Friday, September 14, 2012

A Few Quick Items About Southwest: Safety, Design, and Development

- Last week in The Washington Post, there was an article about how MPD has involved themselves in the design of new developments in the city from a safety standpoint.  There was a focus on The Wharf and its security needs.  From the article:
Last month, [Police Chief] Lanier; Daniel P. Hickson, commander of the department’s First District; and developers met at the future site of the Wharf to pore over a scale model and discuss surveillance cameras and sight lines. Hickson called the model “very impressive” even as he contemplated finding a contingent of officers to patrol an area that, at present, requires relatively little attention.
There will not be a police substation on-site at The Wharf as offered by Hoffman Madison Waterfront because Commander Hickson would prefer that officers patrol the area and not sit in an office. Some differences between MPD and HMW design-wise include curbs and lighting. HMW doesn't want curbs along the Wharf promenade, but MPD has concerns that a runaway car could hit pedestrians on the sidewalk. Ultimately, it was decided that the curbs won't be used, which will make the area easier to patrol by bicycle. While HMW is looking to eliminate dark nooks around the development, MPD wants the proposed lighting to be brighter throughout. HMW wants restauranteurs to have the opportunity to have romantic street lighting.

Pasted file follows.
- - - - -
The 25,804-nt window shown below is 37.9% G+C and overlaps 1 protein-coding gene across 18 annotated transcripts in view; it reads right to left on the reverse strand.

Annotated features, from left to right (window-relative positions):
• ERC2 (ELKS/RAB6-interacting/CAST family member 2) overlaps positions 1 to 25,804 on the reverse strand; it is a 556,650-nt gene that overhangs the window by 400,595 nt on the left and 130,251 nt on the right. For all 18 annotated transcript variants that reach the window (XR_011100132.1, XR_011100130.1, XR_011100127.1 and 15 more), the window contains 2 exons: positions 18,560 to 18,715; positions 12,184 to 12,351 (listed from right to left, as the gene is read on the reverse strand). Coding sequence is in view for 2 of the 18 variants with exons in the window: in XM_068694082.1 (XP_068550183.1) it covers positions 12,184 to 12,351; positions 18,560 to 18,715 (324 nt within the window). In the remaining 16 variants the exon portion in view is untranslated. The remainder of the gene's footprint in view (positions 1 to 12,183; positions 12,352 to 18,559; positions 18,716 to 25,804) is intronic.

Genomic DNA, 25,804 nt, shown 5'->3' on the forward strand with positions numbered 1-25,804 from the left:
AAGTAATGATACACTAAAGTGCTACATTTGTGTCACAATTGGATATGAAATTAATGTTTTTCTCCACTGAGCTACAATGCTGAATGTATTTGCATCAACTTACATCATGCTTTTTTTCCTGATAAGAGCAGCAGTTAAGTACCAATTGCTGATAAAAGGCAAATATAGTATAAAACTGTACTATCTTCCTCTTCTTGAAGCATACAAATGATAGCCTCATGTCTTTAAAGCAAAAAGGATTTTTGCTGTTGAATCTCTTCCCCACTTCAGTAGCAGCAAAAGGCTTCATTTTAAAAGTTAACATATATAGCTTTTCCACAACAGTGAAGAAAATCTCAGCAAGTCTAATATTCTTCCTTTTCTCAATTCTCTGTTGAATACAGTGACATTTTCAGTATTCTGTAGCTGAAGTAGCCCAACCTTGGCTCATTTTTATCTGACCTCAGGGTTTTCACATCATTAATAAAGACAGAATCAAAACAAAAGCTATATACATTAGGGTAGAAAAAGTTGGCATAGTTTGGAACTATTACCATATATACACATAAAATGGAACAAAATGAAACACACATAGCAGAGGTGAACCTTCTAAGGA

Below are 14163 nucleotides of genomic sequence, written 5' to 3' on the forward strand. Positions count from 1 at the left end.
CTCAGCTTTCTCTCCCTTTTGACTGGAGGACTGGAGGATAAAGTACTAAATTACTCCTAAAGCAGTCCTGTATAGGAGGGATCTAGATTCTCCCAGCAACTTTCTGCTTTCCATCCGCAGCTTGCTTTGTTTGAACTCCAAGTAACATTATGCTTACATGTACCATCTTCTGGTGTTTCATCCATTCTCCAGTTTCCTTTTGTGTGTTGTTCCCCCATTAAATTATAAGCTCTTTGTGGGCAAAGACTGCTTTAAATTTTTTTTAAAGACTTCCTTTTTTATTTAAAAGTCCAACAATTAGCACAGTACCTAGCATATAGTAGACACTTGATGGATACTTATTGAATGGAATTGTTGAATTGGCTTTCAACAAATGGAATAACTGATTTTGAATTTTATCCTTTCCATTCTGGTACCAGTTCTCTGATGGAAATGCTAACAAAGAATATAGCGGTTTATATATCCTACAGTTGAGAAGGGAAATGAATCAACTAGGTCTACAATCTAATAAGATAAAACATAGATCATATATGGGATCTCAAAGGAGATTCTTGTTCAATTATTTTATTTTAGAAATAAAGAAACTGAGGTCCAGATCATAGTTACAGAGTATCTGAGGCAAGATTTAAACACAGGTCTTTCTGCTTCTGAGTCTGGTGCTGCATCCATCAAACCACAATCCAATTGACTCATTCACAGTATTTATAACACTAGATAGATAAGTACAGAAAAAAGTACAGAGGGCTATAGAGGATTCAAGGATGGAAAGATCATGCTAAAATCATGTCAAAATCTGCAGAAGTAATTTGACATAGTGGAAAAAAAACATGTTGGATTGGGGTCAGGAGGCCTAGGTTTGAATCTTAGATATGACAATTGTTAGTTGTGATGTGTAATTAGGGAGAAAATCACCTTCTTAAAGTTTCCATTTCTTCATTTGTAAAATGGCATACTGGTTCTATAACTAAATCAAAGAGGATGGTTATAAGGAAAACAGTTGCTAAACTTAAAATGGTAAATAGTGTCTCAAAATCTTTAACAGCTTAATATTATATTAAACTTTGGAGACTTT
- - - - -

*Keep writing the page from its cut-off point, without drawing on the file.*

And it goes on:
Rendering courtesy of Hoffman-Madison Waterfront 

-  Last month, the Washington City Paper wrote a feature story on Bing Thom and his influence on design for new development in Southwest. Thom designed the new Arena Stage and will design the Randall School project on I Street.  Several topics were covered in the article, including urban renewal, preservation of existing buildings, reopening the street grid, community benefits agreements, The Wharf, and the SW Ecodistrict. It is definitely worth a read.

- August must have been the month to discuss development in Southwest. In Atlantic Cities, there was an article about how DC can lead the way to a 21st century waterfront and of course, The Wharf development was featured, among other waterfronts around the world that are being re-imagined. From the article:
Looming water-level questions notwithstanding, the question for the 21st-century waterfront is economic: How do planners restore the once-industrial character of the waterfront? Washington’s Southwest waterfront poses one answer: take the zone out of the question altogether, and make it another neighborhood like you’d find anywhere.
"You can’t just do this kind of dense mixed-use urban waterfront everywhere," [EE&K's senior principal Stan] Eckstut says. "It has to be at the center of the city, at the downtown—at the core."
Rendering courtesy of Hoffman-Madison Waterfront

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